A team led by Dr. Francesco Martire from the University of Rome found that accurate pelvic ultrasound scans help provide early diagnosis in these women by identifying small endometriotic lesions.
"Young patients with dysmenorrhea should be referred to an expert sonographer to minimize the delay between the onset of symptoms and diagnosis," Martire and colleagues wrote.
Endometriosis is typically diagnosed later in life and affects only about 10% of premenopausal women worldwide, reports say. Most patients are referred with dysmenorrhea in adolescence or at a young age at or below 25 years.
However, the researchers noted that this symptom is underestimated and considered a normal symptom in young women. Along with that, clinical and pelvic exams typically yield negative results, leading to potential missed early diagnosis. With this in mind, the researchers suggested that the true prevalence of endometriosis in young women remains unknown.
Laparoscopy is the gold standard for diagnosing endometriosis, but some clinicians may be hesitant about using this invasive technique. Noninvasive ultrasonic imaging has been explored in this area, with the European Society of Human Reproduction and Embryology recently recognizing imaging as the standard for endometriosis diagnosis.
Martire and his colleagues aimed to explore the presence of different endometriosis forms, either isolated or combined, using ultrasound images in women aged 25 years or younger. These women presented with dysmenorrhea. The group also wanted to assess other painful symptoms linked to endometriosis or adenomyosis and how they appear on ultrasound findings.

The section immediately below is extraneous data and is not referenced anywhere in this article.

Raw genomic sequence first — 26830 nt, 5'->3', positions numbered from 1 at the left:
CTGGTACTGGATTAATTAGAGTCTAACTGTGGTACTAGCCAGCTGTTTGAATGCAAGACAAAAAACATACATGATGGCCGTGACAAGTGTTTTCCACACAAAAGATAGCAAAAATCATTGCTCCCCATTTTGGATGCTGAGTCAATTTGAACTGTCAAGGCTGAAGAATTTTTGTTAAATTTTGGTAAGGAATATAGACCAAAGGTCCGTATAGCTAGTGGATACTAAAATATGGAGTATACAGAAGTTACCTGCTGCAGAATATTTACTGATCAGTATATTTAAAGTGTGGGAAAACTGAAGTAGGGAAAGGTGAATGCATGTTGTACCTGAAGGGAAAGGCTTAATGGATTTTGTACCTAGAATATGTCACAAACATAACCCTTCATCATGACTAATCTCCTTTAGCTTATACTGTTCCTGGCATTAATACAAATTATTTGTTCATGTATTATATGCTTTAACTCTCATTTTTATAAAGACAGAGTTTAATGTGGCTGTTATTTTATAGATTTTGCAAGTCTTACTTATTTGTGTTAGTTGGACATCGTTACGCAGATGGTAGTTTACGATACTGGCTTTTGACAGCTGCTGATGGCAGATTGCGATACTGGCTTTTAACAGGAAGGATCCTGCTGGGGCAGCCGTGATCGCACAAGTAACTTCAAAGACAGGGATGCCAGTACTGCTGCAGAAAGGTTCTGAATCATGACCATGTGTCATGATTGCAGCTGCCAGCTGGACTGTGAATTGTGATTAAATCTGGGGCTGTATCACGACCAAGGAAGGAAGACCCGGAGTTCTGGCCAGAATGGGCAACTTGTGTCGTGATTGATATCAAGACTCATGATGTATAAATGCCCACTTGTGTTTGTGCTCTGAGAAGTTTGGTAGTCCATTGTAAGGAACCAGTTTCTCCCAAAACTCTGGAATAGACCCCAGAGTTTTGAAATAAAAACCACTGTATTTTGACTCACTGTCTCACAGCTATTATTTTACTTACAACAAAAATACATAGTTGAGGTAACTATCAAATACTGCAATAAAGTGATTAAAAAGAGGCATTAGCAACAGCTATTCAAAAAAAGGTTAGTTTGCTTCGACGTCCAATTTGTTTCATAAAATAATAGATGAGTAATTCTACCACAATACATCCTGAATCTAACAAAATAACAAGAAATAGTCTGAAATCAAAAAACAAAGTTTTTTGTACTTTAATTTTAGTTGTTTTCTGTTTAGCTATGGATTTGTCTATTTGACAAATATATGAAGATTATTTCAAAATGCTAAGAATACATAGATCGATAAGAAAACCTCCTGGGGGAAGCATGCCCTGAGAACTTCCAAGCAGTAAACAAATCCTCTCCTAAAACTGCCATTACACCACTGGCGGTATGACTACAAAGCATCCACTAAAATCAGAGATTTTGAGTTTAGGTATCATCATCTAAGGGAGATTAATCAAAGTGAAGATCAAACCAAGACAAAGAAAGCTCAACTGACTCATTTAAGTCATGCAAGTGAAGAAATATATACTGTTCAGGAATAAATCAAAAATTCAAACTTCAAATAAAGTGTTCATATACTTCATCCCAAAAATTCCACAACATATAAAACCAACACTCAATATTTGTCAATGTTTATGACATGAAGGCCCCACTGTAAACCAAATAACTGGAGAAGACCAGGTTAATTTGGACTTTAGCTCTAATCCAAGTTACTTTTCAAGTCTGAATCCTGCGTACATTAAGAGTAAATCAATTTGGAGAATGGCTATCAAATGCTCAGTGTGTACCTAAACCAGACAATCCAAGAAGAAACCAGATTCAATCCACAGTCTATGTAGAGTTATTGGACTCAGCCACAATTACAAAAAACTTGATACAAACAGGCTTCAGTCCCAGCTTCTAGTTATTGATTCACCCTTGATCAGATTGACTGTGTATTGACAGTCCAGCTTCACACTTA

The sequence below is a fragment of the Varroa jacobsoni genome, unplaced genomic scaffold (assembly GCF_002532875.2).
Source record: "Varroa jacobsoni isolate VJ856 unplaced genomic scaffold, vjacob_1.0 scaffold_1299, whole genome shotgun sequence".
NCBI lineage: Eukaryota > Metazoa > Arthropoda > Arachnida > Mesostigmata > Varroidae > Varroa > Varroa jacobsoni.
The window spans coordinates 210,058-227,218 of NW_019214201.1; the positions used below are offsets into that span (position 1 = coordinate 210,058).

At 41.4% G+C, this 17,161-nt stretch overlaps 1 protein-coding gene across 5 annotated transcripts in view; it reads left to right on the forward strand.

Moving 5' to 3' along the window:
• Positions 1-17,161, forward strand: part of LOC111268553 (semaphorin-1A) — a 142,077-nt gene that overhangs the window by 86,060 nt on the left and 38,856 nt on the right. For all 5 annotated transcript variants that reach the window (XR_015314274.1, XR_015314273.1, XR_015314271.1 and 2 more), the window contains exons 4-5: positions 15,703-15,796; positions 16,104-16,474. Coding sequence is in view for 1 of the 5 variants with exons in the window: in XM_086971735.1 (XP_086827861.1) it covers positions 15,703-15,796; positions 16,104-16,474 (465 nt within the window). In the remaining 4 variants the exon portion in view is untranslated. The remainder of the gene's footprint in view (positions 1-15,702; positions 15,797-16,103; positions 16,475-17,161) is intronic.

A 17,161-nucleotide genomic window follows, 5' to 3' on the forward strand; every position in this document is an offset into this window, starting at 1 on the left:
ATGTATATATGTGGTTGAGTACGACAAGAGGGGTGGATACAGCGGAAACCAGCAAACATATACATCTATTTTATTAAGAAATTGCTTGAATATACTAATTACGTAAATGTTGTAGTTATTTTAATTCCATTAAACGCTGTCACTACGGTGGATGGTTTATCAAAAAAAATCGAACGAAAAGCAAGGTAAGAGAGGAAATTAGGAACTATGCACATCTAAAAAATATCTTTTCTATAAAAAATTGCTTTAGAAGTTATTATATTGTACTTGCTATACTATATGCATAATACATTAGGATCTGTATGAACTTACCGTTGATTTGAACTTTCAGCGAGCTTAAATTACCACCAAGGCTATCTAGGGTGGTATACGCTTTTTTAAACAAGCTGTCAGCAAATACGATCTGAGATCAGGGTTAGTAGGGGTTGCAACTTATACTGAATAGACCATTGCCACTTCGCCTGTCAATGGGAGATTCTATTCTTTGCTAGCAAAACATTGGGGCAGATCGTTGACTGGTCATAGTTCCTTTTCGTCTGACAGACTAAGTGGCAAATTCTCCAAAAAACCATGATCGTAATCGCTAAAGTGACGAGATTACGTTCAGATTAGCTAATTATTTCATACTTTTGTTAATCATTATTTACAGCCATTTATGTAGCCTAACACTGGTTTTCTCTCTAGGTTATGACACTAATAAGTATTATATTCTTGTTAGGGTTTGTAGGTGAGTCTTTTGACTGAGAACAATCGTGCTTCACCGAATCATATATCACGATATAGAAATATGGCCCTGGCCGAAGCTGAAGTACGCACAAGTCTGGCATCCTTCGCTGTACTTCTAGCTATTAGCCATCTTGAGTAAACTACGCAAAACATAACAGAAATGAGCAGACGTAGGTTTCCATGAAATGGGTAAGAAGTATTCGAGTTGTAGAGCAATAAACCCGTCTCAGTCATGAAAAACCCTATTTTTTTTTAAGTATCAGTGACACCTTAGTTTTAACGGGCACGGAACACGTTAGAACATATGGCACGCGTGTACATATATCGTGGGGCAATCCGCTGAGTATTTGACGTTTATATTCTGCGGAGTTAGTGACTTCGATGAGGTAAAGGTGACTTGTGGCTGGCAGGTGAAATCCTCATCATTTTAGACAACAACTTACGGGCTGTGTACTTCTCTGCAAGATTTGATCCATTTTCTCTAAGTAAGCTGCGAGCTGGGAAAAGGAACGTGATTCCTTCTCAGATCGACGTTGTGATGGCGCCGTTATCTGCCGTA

The study included 371 women aged 12 to 25 years who were referred between 2016 and 2021 with severe dysmenorrhea and a visual analog pain scale of 7 or above. The researchers used 2D, 3D, and power Doppler pelvic ultrasound on all patients.
They found that at least one ultrasound endometriosis feature was identified in 131 (35.3%) patients. Ultrasound, however, was normal in 170 (45.8%) women despite the referred dysmenorrhea, with the normalcy rate being 69.2% in the age 12 to 15 subgroup. This was statistically significantly different from the other age subgroups.
With respect to ultrasound findings, endometriosis presented in just 12.8% of women between the ages of 12 to 16, compared with 42.6% seen in women ages 21 to 25.
Of the 131 patients with endometriosis, ovarian endometrioma was found in 54 (41.2%), with 22 (16.8%) having an isolated endometrioma. Additionally, adenomyosis was detected in 67 (51.1%) patients, and 28 (21.4%) showed its isolated indications. Posterior deep-infiltrating endometriosis was also found in 70 (53.4%) patients, and uterosacral ligament fibrotic thickening was found in 63 (48.1%). The uterosacral ligament was completely isolated in 23 women.
Finally, the researchers also found that the combined occurrence of dysmenorrhea with dyspareunia, bowel symptoms, and heavy menstrual bleeding increases the presence of endometriosis up to 59%, 63%, and 45%, respectively.
The study authors wrote that these results highlight the importance of early noninvasive diagnosis of endometriosis in these women by combining symptoms with pelvic ultrasound exams.
"Isolated disease findings, mostly small uterosacral ligament thickening, mild adenomyosis, and small endometriomas, are common features of endometriosis associated with severe dysmenorrhea in young patients," they added. "These results are consistent with endometriosis probably starting early in life."
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